Grieving, bereavement and loss have origins in death. When someone says they are grieving, most people may consider someone has died.
However, it is important to acknowledge and accept that grieving is not solely pertained to a loved one dying.
I have worked in homeless services since 2010 and the loss of a home, the shock, anger, sadness, yearning and devastation is as real a grieving process as the loss of a person. The loss of “material” objects, things of meaning, things of security and safety are fundamental to our being. Often, these “things” make up our identity, sense of self and a pillar of esteem. To experience a loss of these can have detrimental effects on wellbeing and a grieving process often ensues.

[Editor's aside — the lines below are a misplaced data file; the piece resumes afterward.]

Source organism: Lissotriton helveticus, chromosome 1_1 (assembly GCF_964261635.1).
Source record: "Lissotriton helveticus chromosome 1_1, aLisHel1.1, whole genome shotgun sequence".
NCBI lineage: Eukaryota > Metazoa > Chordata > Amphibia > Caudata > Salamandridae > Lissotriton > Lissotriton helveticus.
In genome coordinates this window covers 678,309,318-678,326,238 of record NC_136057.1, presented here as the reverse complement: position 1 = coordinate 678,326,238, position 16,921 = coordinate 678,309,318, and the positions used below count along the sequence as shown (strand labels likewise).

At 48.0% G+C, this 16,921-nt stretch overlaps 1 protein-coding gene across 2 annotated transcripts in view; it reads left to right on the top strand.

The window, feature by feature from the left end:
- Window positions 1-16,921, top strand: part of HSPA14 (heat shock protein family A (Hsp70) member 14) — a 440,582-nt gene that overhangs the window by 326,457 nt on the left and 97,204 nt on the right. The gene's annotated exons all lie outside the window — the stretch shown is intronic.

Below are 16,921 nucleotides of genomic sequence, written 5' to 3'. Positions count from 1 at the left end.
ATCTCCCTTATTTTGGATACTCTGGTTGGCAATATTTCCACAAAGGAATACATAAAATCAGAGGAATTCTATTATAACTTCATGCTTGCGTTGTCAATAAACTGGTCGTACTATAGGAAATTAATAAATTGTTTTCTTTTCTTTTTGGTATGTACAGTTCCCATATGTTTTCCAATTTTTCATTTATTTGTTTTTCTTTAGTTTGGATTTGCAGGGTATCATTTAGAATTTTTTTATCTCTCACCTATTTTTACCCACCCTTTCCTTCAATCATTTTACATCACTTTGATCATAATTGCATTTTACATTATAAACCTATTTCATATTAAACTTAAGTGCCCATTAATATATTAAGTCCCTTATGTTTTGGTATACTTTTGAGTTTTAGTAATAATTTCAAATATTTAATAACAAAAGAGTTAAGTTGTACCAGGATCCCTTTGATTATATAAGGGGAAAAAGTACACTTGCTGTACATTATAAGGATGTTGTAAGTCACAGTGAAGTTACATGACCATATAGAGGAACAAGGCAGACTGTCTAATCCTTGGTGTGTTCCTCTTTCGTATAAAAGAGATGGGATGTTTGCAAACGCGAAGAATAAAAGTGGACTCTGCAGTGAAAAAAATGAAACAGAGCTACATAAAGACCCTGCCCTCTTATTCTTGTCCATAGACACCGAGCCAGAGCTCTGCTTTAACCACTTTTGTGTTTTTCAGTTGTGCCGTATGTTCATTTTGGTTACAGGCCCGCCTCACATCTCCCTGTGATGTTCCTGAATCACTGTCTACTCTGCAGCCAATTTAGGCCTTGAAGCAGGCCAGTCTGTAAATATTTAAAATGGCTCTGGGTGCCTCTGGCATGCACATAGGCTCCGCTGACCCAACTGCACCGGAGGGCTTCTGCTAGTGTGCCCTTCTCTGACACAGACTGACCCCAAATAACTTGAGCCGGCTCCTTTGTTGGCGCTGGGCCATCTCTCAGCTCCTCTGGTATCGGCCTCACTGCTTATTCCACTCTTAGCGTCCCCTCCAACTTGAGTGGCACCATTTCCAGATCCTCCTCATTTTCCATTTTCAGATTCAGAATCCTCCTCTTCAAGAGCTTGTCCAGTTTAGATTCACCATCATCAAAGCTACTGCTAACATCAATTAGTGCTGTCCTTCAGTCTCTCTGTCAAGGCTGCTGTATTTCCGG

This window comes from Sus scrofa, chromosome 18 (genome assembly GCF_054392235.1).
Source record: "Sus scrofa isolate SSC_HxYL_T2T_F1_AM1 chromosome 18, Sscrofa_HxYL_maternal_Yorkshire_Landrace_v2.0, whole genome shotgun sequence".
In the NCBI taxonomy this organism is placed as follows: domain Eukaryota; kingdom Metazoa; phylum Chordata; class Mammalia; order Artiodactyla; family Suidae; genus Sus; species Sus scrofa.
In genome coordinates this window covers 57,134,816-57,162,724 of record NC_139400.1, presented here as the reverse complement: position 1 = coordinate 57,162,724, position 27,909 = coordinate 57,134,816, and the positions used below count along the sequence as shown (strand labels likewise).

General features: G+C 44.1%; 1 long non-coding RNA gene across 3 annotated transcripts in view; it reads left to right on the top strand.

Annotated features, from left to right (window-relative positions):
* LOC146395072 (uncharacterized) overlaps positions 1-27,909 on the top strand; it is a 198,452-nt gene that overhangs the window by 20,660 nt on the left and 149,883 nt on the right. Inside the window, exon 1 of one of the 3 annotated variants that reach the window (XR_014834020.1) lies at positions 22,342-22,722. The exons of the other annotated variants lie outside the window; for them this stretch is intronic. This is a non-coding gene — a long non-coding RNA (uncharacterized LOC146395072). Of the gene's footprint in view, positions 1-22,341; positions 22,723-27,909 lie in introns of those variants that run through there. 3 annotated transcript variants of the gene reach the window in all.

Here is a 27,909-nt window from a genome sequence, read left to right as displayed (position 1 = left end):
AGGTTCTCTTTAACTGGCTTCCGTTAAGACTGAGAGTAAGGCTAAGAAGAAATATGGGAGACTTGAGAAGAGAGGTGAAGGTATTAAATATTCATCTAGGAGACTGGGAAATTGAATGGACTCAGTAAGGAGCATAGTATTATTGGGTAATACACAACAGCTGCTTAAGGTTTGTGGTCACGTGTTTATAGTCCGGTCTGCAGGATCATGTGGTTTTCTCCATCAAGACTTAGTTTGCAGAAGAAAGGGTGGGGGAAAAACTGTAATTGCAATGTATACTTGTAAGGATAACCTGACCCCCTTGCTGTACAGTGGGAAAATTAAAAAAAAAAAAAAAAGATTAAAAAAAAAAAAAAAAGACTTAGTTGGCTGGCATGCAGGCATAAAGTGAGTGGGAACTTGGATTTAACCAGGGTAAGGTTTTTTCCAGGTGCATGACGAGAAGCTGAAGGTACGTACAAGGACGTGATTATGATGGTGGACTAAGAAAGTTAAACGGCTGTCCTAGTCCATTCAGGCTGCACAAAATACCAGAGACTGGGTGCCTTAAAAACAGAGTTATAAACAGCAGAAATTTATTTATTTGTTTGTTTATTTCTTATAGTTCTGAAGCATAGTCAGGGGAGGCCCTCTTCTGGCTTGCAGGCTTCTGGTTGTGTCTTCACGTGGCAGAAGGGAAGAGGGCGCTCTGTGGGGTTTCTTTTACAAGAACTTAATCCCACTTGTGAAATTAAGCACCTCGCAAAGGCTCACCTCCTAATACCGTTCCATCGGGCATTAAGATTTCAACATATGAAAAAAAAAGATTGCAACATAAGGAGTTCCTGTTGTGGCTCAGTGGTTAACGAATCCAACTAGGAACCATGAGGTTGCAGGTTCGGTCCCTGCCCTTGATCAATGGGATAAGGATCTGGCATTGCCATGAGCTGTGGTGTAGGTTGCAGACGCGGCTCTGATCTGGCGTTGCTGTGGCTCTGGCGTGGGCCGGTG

Also, when we talk about grief and loss, it may be in relation to a person, but this person may be very much still alive. Relationship breakdown, loss of a job or the end of a significant friendship are also very pivotal events to a grieving process.
If you are experiencing a loss other than death acknowledge the emotional reactions and stages of grief your experience may have provoked. Take the time, reflect and care for your grief.
Please get in touch if I can be of support.